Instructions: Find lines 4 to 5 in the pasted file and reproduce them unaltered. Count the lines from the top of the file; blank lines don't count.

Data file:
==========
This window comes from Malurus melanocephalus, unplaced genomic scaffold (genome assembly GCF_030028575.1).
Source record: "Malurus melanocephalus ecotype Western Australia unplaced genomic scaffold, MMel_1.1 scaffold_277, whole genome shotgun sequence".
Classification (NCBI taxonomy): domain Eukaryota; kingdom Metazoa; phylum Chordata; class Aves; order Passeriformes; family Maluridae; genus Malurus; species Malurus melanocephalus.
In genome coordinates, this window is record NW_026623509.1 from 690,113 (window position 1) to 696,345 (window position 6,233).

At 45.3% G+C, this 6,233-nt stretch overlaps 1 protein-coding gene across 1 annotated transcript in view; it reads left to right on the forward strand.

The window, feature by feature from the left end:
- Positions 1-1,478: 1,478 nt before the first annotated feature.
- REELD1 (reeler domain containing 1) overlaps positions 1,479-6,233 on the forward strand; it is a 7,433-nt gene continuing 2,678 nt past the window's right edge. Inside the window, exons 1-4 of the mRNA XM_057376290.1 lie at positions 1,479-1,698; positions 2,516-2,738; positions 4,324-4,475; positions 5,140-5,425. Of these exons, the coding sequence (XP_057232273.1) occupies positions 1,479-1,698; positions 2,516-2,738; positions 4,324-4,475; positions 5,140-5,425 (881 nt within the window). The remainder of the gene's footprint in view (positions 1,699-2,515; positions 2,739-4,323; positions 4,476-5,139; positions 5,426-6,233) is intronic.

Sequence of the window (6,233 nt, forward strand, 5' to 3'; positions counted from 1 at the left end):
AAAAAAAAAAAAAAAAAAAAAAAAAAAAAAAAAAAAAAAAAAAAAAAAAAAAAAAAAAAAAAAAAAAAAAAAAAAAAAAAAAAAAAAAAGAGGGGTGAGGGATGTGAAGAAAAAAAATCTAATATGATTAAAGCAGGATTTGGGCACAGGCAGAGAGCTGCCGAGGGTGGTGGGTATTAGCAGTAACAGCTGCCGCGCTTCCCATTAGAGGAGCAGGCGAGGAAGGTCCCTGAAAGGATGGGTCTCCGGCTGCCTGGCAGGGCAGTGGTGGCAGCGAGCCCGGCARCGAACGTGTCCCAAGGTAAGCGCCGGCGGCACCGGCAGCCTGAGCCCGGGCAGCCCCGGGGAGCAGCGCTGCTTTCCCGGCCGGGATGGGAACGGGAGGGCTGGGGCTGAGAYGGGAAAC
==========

In genome coordinates, this window is record NW_026623509.1 from 690,113 (window position 1) to 696,345 (window position 6,233).

At 45.3% G+C, this 6,233-nt stretch overlaps 1 protein-coding gene across 1 annotated transcript in view; it reads left to right on the forward strand.